In 2012, I found myself being pushed out of my comfort zone.
All the way out of my comfort zone.
Less than 24 hours after walking across the stage, smiling proudly with my degree from Xavier University of Louisiana, I was on a plane headed to Nashville, Tenn., to join 22 other Chips Quinn Scholars for nine days of intense multimedia training. It would be the first of two summer programs I was participating in before beginning my 12-week internship at The Detroit News.
This part of the journey was less frightening for me. The previous year, I’d participated in the Freedom Forum Diversity Institute Multimedia Scholars program, which allowed me to add tools to my belt that would come in handy for my stint as a sports intern with the South Bend Tribune in Indiana.
I was in a different space at that time. In 2011, I knew I had one more year of college. I’d learn everything I could as a multimedia scholar, rock out at my internship and return to my studies at Xavier without having to worry about the “real world” job hunt for at least another year.
The next year, the semesters moved quickly, and before I knew it my summer programs in Tennessee and Missouri and my internship in Michigan would either lead to a job or to the anxiety-inducing search for one.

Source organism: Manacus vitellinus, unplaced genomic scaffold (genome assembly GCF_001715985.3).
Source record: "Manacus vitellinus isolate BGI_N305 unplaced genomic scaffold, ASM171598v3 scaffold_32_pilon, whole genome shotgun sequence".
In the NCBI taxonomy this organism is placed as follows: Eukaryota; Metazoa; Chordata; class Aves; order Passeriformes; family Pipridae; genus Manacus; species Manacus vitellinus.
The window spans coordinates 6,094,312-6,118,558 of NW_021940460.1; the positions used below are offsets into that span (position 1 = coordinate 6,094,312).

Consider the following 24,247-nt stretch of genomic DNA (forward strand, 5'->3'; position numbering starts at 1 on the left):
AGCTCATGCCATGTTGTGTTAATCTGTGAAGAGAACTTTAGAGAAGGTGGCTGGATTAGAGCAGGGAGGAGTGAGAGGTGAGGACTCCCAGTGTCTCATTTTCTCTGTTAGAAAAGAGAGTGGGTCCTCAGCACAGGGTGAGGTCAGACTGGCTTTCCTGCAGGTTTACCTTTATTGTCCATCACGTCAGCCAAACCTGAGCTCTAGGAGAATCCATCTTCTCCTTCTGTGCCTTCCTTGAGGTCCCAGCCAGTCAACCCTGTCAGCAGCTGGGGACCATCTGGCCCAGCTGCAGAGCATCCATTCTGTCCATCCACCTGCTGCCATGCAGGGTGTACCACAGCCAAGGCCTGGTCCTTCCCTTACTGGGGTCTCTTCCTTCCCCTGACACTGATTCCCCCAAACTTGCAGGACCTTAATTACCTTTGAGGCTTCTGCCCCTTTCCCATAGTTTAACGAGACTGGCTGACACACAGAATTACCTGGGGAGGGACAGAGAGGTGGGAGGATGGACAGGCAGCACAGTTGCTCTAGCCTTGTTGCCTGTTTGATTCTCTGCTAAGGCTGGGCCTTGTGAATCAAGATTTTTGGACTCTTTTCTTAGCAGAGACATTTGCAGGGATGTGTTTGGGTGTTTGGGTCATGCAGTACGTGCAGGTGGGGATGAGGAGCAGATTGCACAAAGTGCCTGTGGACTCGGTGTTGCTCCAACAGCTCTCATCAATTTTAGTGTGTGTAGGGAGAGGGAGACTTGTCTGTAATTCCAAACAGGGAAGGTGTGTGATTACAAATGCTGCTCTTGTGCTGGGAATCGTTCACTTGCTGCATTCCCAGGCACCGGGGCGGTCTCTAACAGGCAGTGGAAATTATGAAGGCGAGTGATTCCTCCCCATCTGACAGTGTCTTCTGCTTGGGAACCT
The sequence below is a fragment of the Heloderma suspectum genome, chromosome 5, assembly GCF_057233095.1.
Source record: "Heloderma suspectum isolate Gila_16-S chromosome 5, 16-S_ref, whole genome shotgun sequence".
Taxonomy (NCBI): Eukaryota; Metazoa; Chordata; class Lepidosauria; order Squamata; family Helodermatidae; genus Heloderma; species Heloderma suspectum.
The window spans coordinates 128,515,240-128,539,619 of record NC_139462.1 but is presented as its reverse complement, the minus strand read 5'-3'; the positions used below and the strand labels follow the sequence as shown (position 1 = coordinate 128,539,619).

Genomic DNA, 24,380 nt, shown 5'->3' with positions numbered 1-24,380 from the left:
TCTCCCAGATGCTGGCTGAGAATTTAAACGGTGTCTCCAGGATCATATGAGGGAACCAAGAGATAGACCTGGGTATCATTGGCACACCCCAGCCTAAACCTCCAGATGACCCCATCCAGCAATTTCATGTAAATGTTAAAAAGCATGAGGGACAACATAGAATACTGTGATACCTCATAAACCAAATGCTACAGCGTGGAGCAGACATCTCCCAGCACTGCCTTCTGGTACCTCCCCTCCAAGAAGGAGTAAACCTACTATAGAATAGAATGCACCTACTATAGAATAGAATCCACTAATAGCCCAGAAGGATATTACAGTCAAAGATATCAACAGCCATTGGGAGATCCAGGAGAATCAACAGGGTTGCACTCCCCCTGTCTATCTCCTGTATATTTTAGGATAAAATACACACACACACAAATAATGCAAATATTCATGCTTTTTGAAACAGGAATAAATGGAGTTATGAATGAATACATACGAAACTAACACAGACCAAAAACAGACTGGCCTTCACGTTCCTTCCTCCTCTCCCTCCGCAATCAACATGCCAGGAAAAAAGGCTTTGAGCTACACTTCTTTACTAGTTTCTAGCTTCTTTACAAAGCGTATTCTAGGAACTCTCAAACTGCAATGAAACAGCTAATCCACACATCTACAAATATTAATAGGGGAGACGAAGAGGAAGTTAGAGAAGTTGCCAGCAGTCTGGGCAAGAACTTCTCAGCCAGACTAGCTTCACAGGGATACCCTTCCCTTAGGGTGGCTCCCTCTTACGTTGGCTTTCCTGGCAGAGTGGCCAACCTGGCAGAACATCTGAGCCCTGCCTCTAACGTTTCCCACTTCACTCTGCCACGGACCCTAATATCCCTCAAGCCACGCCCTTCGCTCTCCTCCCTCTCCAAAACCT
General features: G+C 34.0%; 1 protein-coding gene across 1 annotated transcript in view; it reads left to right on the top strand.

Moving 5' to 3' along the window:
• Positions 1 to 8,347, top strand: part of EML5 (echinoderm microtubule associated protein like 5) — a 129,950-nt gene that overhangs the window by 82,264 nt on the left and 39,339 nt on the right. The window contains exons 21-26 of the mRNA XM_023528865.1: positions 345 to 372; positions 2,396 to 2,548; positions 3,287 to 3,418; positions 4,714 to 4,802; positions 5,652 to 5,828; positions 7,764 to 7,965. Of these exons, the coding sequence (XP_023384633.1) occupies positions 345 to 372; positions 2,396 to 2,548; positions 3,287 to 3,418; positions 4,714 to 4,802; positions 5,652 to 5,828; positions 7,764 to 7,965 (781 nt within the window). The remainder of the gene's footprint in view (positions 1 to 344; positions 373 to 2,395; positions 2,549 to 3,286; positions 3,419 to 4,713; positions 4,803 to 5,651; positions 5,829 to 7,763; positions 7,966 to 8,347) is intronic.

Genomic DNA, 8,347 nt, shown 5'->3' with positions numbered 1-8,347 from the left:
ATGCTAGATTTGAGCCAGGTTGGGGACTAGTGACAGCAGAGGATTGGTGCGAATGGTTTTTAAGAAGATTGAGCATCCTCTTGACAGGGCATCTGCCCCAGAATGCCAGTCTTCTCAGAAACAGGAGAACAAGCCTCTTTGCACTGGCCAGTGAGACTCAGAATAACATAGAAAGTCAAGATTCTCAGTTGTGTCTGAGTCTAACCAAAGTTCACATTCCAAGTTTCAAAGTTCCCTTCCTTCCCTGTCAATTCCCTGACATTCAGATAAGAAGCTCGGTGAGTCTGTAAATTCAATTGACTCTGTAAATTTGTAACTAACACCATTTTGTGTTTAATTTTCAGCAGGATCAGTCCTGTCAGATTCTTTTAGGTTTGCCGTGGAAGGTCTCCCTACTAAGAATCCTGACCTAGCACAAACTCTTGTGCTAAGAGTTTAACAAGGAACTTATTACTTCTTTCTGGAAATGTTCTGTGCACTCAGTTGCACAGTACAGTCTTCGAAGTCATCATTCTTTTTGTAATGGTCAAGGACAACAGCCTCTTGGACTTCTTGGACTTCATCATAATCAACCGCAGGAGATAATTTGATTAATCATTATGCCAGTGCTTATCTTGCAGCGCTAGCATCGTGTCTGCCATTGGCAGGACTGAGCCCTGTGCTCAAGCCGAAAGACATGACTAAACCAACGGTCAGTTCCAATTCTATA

Fearing the latter, I panicked.
I was no longer as confident as I’d once been. I worried about my future and the competitive nature of the industry. I continuously doubted myself, wondering if I was good enough for the field and whether I was doing enough to advance my career. For the first time, I was extremely uncomfortable because I worried about things beyond my control.
As soon as I stepped into the room in Nashville, a familiar place filled with familiar faces, my fear of the unknown subsided. The program not only boosted my confidence in my skills but also introduced me to peers who had experienced more or less of the same fears I had. Although I was still shaky, I was not alone. I could see the light at the end of the tunnel.
Four years later, I’m still learning. I’m still growing. After my internship in Detroit, I landed a job interview with ESPN – my dream job – which led to a position as a researcher for ESPN The Magazine. After three and a half years of researching, fact-checking and writing, I landed a role as an associate editor and writer with ESPN’s The Undefeated – a site that explores intersections of race, sports and culture. Today, I’m more confident and closer to where I want to be. Although there are times I may falter, I still understand that true growth usually takes place outside of the comfort zone.
In 2015, I wrote about my experience as a survivor of Hurricane Katrina: “Sometimes we must be forced out of our comfort zones to discover ourselves.”
I’ll never stop discovering, exploring, writing and pushing myself to step out of my own way, even when it seems impossible to do. I’d like to thank the wonderful people behind the Chips Quinn Scholars program who helped me take my first steps into the career I continue to fall in love with every day.
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